Australia's Future Tax System

Consultation Paper Summary

2. Principles and features of a new system

Submissions identify a range of fundamental features that Australia's future tax-transfer system needs, in order to respond effectively to future challenges and opportunities. These are either principles to guide the design and operation of the system or structural features that a well designed system should have.

Design principles for the tax-transfer system

Five design principles can be broadly identified in submissions — equity, efficiency, simplicity, sustainability, and policy consistency. Economic inefficiency and excessive complexity both increase the costs of the tax‑transfer system and are dealt with together below.


Equity is generally agreed to be an important principle for the system, but there is no consensus about exactly what equity is or how to measure it.

One perspective on equity is that all individuals should have the opportunity to participate in society and achieve the things they value. Tax‑transfer settings that enable people to escape poverty and improve their lifetime opportunities through education and workforce participation are consistent with this view of equity.

Another common perspective is that those with greater economic means should pay more, though there is less agreement about how means should be measured and how steeply progressive the system should be. Several submissions place primary emphasis on the need for a 'fair' and progressive tax‑transfer system with minimal opportunity for high income earners to minimise their tax obligations.

There is also a general view that individuals or families with the same capacity should face the same tax burden, although this is often not stated explicitly.

Other issues relating to the equity of the system include:

  • the impact of complexity, which tends to fall most heavily on those with the least capacity to deal with it;
  • the role of the beneficiary principle — that people should pay tax broadly in accordance with the benefits they receive from government spending, regardless of their income;
  • the importance of inter‑temporal equity — which considers how the system affects individuals over their entire lifecycle, not just in a particular year; and
  • what account to take of intergenerational equity, which is concerned with how tax‑transfer decisions taken now will affect the wellbeing of future generations.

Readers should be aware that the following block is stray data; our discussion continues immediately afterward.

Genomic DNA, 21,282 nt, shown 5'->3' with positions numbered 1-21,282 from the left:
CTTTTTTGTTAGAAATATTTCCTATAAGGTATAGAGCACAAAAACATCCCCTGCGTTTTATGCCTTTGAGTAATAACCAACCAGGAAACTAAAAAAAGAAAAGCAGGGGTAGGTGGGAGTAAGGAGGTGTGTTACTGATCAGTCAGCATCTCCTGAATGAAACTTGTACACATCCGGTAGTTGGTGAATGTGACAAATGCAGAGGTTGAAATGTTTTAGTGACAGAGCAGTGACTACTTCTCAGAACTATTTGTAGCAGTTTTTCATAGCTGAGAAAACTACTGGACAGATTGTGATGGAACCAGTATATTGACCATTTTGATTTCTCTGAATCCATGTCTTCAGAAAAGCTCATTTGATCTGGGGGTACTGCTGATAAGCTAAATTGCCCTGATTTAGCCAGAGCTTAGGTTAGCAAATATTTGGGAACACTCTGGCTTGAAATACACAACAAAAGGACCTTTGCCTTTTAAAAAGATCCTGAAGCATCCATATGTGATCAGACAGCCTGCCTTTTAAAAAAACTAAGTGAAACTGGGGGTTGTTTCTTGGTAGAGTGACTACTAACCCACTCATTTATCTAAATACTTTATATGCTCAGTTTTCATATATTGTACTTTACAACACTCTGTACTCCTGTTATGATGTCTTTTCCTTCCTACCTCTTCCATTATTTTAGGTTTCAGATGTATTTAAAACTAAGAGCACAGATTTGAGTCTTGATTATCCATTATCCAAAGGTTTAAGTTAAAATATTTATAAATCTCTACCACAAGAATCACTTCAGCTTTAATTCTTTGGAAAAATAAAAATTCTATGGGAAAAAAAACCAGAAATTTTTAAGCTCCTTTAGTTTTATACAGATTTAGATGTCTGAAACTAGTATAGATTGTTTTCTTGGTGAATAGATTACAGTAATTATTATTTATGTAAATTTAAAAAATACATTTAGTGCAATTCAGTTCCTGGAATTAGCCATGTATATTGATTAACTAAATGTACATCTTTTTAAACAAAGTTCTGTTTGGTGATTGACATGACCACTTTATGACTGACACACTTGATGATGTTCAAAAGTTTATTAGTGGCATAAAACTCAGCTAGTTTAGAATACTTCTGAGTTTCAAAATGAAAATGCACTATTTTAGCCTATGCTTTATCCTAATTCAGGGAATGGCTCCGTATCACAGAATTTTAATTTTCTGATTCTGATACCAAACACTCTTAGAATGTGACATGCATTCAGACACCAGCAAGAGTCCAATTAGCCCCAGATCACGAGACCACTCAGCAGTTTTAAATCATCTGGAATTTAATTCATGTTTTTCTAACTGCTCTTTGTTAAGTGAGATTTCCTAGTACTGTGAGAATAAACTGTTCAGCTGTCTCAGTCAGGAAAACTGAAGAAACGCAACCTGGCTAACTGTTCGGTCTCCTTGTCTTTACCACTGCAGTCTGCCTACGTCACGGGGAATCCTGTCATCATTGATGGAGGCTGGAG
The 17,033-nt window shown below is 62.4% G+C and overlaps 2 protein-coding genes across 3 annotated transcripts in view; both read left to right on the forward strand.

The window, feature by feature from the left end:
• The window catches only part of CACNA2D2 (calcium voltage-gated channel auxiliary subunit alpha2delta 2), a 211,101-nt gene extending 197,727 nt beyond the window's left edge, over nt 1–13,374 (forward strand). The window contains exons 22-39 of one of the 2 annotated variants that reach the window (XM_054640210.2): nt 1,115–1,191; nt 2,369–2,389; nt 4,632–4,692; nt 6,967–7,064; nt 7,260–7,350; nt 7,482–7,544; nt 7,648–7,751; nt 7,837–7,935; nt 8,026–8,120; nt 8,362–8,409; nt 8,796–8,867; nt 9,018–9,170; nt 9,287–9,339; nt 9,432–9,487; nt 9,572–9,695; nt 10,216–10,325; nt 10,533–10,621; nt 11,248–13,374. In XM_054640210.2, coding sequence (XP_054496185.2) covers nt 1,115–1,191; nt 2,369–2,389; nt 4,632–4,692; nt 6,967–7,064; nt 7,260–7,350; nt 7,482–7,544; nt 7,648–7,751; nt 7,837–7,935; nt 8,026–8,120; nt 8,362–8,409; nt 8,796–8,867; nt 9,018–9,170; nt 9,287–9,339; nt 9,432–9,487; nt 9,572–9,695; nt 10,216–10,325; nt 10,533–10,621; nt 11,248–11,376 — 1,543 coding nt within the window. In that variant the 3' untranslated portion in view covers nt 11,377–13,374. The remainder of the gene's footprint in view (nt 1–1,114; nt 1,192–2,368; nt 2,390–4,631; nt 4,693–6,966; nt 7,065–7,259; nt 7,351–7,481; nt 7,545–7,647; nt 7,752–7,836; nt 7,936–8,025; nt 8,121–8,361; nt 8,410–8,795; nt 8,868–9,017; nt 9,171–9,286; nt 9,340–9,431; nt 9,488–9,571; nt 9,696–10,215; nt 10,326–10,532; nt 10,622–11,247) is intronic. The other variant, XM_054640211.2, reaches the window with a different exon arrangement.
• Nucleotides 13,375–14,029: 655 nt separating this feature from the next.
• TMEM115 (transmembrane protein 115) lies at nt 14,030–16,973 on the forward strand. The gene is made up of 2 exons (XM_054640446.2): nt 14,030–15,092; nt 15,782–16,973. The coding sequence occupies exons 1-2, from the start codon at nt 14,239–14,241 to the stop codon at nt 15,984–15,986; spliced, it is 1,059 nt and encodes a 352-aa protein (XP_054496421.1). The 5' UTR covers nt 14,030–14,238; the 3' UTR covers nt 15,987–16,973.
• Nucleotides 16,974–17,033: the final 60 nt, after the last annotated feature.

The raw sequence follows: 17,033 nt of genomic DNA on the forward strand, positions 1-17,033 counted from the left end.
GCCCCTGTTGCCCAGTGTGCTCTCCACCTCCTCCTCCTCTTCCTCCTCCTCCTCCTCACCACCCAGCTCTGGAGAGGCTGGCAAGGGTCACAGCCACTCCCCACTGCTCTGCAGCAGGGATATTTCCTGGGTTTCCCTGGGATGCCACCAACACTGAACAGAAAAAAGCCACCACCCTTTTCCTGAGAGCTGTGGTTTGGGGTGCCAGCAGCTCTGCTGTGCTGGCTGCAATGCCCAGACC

The costs of the tax‑transfer system

The costs imposed by the tax‑transfer system include efficiency and operating costs (administration costs and compliance costs), as well as the broader costs on individuals and businesses resulting from uncertainty and complexity.

Submissions consistently argue the tax‑transfer system should raise and redistribute revenue with the least possible cost to economic efficiency and with minimal operating costs. There is also agreement that the broader costs of complexity should be minimised.

All taxes and transfers affect the choices individuals and businesses make by altering incentives to work, save, invest or consume things that are of value to them. These changes in behaviour can ultimately leave the economy and society as a whole worse off than if the revenue were raised (or distributed) without affecting behaviour. The size of these efficiency costs varies across different taxes and transfers, reflecting, in part, the extent to which they affect behaviour.

The resources devoted to tax‑transfer administration and the time and resources individuals and businesses devote to understanding and complying with the requirements of the system, are diverted from more productive or satisfying activities. Therefore, they also represent a significant efficiency cost to the economy.

Complexity in the tax‑transfer system makes it difficult for people to understand their obligations and entitlements. This increases the risk of non‑compliance and can make it harder for individuals to make the right decisions. Complexity can also give rise to tax‑transfer planning opportunities that divert resources from productive uses.

Together with instability in tax‑transfer settings, complexity may also reduce economic efficiency by increasing the level of uncertainty about the expected payoffs to long‑term investment decisions, such as investment in education, retirement products, long‑lived productive assets or the choice of business structure. Submissions also express concern about uncertainty in the interpretation and administration of the law.

The existence of these costs does not automatically imply that taxing and spending by governments reduce GDP or social wellbeing. Provided the goods and services supplied by government are of sufficient value to society to offset these costs, the overall wellbeing of society is enhanced. However, the tax‑transfer system should operate at the lowest cost to society for a given set of outcomes. There is a clear sense from submissions that current costs are excessive and need to be reduced.


The Panel views the design principle of sustainability from three perspectives. First, environmental sustainability is of such importance to Australia's future that the Panel regards it as a principle against which the current system and potential reforms ought to be tested.